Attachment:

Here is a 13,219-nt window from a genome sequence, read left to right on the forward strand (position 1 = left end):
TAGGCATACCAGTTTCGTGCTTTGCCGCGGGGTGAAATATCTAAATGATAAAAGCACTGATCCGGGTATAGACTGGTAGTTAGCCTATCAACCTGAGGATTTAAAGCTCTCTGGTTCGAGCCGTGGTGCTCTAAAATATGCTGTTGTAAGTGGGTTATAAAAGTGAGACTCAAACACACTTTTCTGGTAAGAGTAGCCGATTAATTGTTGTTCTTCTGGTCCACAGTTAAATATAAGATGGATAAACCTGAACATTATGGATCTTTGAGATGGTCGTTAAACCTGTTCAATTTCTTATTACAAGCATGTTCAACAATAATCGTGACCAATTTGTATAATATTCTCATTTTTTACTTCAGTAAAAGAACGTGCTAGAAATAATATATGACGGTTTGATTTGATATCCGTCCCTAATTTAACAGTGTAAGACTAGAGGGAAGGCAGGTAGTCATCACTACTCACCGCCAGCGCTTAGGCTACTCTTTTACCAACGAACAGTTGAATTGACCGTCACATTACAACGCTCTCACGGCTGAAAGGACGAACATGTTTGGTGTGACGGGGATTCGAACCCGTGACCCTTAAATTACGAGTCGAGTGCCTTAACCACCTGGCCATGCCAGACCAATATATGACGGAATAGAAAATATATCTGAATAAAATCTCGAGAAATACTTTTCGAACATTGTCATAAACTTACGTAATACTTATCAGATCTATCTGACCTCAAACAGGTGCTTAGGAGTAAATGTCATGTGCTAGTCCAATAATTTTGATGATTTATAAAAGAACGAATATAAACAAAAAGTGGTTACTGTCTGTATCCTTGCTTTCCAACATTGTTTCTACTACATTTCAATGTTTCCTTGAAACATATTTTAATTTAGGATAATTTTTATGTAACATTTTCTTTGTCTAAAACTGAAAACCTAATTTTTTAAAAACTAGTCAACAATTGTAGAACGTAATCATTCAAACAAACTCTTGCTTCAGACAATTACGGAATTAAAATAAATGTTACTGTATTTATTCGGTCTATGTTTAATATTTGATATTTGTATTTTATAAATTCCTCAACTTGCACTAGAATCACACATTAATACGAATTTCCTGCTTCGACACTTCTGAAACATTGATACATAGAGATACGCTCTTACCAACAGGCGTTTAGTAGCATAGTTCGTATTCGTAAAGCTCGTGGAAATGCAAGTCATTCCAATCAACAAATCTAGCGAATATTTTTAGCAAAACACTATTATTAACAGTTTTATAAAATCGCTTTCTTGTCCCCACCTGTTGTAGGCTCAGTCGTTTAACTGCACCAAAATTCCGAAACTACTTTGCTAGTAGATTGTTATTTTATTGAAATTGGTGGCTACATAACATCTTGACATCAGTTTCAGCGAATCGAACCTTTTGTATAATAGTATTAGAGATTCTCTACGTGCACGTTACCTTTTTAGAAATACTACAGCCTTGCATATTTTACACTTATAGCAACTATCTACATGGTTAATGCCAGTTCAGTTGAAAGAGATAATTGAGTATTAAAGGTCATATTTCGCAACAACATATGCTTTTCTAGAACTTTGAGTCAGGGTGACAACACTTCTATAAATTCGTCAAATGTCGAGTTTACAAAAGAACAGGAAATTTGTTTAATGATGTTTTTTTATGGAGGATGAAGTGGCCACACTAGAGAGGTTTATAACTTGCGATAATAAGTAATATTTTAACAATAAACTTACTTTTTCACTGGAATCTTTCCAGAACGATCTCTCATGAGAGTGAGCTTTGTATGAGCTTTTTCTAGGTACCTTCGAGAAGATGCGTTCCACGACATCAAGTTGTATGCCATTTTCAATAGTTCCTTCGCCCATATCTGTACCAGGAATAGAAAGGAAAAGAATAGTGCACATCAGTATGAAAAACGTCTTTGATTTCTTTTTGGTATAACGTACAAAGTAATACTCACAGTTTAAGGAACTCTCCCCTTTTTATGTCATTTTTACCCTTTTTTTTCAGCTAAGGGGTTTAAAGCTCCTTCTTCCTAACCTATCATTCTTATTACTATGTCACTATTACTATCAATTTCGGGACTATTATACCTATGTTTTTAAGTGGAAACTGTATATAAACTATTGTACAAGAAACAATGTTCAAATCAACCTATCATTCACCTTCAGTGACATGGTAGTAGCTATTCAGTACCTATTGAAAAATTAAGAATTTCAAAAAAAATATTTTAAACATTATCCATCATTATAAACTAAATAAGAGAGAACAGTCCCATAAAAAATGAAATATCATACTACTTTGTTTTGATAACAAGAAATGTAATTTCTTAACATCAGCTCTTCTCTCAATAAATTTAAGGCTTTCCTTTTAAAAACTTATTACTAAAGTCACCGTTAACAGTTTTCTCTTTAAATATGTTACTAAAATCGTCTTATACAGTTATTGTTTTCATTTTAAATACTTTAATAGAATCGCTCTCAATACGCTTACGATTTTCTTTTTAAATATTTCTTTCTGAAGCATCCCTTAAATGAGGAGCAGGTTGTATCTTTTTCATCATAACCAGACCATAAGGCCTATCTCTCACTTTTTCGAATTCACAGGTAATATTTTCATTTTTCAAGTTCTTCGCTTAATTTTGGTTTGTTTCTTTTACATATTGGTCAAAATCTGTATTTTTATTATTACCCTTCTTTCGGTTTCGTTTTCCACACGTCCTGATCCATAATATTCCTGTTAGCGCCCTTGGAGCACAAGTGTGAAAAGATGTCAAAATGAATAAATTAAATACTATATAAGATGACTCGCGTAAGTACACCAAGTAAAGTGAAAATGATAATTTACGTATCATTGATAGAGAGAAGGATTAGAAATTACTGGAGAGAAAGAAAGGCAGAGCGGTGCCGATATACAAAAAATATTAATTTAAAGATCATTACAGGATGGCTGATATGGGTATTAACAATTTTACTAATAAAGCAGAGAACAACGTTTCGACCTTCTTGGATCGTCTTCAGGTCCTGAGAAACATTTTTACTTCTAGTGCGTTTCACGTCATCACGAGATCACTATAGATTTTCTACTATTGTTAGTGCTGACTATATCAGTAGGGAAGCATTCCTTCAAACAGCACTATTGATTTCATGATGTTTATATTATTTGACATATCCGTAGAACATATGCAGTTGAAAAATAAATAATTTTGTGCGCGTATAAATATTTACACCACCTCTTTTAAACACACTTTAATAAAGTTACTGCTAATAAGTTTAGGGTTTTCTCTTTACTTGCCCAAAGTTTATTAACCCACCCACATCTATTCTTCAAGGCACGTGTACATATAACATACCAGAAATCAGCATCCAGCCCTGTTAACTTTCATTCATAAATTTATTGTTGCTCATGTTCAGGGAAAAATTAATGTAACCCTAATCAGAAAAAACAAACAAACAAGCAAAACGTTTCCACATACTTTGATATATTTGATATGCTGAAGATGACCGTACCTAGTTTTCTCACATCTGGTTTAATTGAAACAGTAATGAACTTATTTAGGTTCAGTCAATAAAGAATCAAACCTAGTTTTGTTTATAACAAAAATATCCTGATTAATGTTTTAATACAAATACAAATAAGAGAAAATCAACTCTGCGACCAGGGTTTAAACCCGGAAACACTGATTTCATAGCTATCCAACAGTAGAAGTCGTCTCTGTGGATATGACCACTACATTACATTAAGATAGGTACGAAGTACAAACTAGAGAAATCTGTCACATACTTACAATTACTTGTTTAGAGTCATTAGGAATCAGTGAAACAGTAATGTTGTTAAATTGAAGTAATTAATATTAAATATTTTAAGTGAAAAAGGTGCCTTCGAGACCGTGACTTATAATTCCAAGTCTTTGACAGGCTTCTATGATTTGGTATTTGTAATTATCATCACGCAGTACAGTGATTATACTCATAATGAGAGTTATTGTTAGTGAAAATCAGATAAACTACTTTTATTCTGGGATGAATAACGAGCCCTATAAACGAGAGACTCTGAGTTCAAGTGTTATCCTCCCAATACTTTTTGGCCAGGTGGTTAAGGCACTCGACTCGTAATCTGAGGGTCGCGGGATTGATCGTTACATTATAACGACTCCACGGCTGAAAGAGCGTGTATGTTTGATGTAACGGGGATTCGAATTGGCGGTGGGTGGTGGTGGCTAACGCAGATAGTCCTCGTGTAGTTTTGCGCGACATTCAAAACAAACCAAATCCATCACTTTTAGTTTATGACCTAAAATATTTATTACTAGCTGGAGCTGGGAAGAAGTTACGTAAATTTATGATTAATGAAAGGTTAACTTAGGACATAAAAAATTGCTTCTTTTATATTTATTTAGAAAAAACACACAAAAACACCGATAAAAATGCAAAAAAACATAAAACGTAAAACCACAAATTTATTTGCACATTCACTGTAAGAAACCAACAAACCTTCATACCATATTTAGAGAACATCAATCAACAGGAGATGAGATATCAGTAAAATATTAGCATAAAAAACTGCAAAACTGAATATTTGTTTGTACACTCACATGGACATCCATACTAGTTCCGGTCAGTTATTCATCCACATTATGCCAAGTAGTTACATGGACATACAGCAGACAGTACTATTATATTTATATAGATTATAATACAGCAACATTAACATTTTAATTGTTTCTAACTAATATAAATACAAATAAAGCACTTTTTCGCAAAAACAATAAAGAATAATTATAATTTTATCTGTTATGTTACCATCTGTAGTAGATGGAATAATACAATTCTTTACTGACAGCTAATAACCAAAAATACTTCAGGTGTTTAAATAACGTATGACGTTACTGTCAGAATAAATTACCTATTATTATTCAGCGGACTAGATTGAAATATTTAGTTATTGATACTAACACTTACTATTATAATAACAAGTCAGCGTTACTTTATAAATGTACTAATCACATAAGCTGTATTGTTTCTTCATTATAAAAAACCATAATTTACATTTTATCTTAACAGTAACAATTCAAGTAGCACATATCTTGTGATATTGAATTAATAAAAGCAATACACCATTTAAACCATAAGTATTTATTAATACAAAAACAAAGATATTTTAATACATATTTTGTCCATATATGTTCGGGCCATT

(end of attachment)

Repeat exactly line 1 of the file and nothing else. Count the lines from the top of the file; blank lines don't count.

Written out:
Here is a 13,219-nt window from a genome sequence, read left to right on the forward strand (position 1 = left end):